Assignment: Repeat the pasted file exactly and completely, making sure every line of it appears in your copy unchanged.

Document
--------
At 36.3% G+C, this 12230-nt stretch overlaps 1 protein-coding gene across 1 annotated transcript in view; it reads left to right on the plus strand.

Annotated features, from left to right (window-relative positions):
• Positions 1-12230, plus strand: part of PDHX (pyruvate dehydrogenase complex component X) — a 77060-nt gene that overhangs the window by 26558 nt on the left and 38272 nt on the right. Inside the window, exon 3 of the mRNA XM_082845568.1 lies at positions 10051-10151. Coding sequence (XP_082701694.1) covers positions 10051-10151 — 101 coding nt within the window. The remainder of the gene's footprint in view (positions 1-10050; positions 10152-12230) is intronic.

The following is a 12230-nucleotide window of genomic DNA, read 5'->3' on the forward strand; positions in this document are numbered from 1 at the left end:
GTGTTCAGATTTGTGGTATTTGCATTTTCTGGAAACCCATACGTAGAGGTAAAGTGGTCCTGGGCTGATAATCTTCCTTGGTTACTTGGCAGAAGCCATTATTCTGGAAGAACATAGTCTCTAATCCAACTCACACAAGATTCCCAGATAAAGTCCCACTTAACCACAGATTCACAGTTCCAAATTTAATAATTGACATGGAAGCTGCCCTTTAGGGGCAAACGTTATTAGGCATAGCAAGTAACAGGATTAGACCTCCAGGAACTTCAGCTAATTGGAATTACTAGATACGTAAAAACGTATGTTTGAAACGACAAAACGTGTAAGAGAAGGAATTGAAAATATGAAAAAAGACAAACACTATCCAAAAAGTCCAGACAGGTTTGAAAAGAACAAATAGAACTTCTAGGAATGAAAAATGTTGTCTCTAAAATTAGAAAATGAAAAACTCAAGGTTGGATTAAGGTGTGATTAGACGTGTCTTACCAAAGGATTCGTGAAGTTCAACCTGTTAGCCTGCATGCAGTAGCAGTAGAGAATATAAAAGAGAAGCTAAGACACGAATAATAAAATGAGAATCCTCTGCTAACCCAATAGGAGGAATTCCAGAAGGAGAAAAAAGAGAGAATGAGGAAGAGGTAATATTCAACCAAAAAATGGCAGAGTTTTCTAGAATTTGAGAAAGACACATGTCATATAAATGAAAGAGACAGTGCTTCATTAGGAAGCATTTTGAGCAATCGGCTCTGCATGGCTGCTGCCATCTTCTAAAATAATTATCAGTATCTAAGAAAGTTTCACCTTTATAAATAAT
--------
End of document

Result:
At 36.3% G+C, this 12230-nt stretch overlaps 1 protein-coding gene across 1 annotated transcript in view; it reads left to right on the plus strand.

Annotated features, from left to right (window-relative positions):
• Positions 1-12230, plus strand: part of PDHX (pyruvate dehydrogenase complex component X) — a 77060-nt gene that overhangs the window by 26558 nt on the left and 38272 nt on the right. Inside the window, exon 3 of the mRNA XM_082845568.1 lies at positions 10051-10151. Coding sequence (XP_082701694.1) covers positions 10051-10151 — 101 coding nt within the window. The remainder of the gene's footprint in view (positions 1-10050; positions 10152-12230) is intronic.

The following is a 12230-nucleotide window of genomic DNA, read 5'->3' on the forward strand; positions in this document are numbered from 1 at the left end:
GTGTTCAGATTTGTGGTATTTGCATTTTCTGGAAACCCATACGTAGAGGTAAAGTGGTCCTGGGCTGATAATCTTCCTTGGTTACTTGGCAGAAGCCATTATTCTGGAAGAACATAGTCTCTAATCCAACTCACACAAGATTCCCAGATAAAGTCCCACTTAACCACAGATTCACAGTTCCAAATTTAATAATTGACATGGAAGCTGCCCTTTAGGGGCAAACGTTATTAGGCATAGCAAGTAACAGGATTAGACCTCCAGGAACTTCAGCTAATTGGAATTACTAGATACGTAAAAACGTATGTTTGAAACGACAAAACGTGTAAGAGAAGGAATTGAAAATATGAAAAAAGACAAACACTATCCAAAAAGTCCAGACAGGTTTGAAAAGAACAAATAGAACTTCTAGGAATGAAAAATGTTGTCTCTAAAATTAGAAAATGAAAAACTCAAGGTTGGATTAAGGTGTGATTAGACGTGTCTTACCAAAGGATTCGTGAAGTTCAACCTGTTAGCCTGCATGCAGTAGCAGTAGAGAATATAAAAGAGAAGCTAAGACACGAATAATAAAATGAGAATCCTCTGCTAACCCAATAGGAGGAATTCCAGAAGGAGAAAAAAGAGAGAATGAGGAAGAGGTAATATTCAACCAAAAAATGGCAGAGTTTTCTAGAATTTGAGAAAGACACATGTCATATAAATGAAAGAGACAGTGCTTCATTAGGAAGCATTTTGAGCAATCGGCTCTGCATGGCTGCTGCCATCTTCTAAAATAATTATCAGTATCTAAGAAAGTTTCACCTTTATAAATAAT